There is a long history of Tories using racism as a political tool.  Enoch Powell and his Rivers of blood speech started the modern trend.  They like to claim it’s about immigration not race but the use of the oxymoron “second generation immigrant” to refer to black people who were born here gives the game away.

Margaret Thatcher referred to migrants “swamping” Britain in her 1979 election campaign.  Micheal Howard ran the most openly racist political campaign in modern history in 2005 with his “Are you thinking what we’re thinking” billboards.

Theresa May gave a speech so anti-migration at the 2015 Tory Party conference that even Tories were ashamed of it.  And that’s before we get to the “Go Home” billboards that she sent around the streets in minority ethnic areas of London in 2013, in my humble opinion this  arguably constitutes incitement to racial hatred.

The viscount who offered a bounty to anyone who would kill EU campaigner Gina Miller has been found guilty of sending menacing messages. His actions have also been ruled racially aggravated. He has been told that he may be given a custodial sentence. I don’t know if he is a Tory but I doubt if he’s ever voted Labour.

I sincerely hope he is sent to jail.  His comments were not ‘banter’  they were an incitement to kill. They form a continuum with the actions of the neo-nazi terrorist who murdered MP Jo Cox. Gina Miller has had to hire security to protect herself as a result of his actions.

He was not just arguing that black people are less worthy. He was advocating that an ‘uppity’ black woman who dares to challenge the government’s wrongdoing deserves to be killed.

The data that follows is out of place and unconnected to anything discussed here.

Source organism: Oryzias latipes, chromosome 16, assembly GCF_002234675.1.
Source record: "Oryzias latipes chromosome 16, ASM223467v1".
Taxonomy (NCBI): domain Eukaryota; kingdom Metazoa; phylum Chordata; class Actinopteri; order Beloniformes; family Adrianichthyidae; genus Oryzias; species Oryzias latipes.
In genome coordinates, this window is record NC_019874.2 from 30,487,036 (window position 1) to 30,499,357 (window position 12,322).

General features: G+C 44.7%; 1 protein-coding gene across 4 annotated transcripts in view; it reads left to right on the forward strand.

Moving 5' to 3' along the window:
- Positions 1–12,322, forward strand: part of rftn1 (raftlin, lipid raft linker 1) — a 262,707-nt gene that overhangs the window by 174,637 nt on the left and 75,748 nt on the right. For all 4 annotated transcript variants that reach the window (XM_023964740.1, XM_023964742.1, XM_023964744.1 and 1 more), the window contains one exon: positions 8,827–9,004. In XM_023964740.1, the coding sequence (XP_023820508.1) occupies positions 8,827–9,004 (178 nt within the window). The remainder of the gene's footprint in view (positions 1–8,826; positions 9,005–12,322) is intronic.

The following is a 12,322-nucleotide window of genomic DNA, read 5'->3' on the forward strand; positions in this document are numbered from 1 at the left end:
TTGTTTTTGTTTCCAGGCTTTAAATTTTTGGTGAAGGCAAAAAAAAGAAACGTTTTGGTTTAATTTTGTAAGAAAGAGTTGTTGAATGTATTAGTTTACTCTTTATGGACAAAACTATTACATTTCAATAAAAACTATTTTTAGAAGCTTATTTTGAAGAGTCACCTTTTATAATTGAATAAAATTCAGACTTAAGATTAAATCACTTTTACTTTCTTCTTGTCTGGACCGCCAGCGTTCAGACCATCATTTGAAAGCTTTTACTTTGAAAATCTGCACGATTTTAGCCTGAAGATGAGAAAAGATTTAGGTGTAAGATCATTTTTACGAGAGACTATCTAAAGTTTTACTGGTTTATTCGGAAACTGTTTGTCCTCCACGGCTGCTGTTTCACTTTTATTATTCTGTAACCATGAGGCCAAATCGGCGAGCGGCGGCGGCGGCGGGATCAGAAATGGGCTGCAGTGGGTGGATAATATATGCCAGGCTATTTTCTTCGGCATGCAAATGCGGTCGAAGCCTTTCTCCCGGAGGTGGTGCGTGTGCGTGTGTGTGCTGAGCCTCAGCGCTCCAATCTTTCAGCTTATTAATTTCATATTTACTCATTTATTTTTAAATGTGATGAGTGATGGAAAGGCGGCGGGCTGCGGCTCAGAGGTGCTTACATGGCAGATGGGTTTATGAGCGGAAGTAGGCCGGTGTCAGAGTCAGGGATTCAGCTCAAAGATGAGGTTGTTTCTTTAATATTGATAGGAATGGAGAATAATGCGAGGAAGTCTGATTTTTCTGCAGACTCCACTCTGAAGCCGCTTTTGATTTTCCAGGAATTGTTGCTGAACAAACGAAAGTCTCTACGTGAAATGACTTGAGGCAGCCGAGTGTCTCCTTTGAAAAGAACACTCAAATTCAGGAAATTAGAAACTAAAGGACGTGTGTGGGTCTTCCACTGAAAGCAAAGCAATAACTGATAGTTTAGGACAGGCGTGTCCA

Like the attacks on Diane Abbott, they are fine with her as long as she doesn’t get ideas above her station, and that station is ideally their underpaid cleaner.  Once we speak up then the knives come out and the right wing media snigger “she asked for it”.

The Torygraph published an article entitled, It’s not racist to point out that Diane Abbott is a bungling disappointment . The irony that they don’t hold white male politicians to the same standards as those imposed on Diane is apparently lost on them.  I searched in vain for articles about Boris Johnson’s car crash interviews described in a similar manner.  You can bet your bottom dollar that if Gina Miller were white and male the death threats would not have been forthcoming.

Jo Cox was murdered by a neo-nazi who objected to her Remain position on the EU. Gina Miller could easily have been killed as a result of the vicious Viscount’s comments in relation to her successful action to force a vote in Parliament on the issue.   She was simply supporting democracy and the primacy of Parliament. The casual racism of Tory politicians helps create a society in which the Viscount thinks he can get away with what he said.

This is why he should be sent to jail, these were not just words this was a death sentence waiting to be carried out.  An no; we were are thinking what he was thinking.


Marcia Hutchinson MBE is a former lawyer and publisher of culturally diverse educational resources.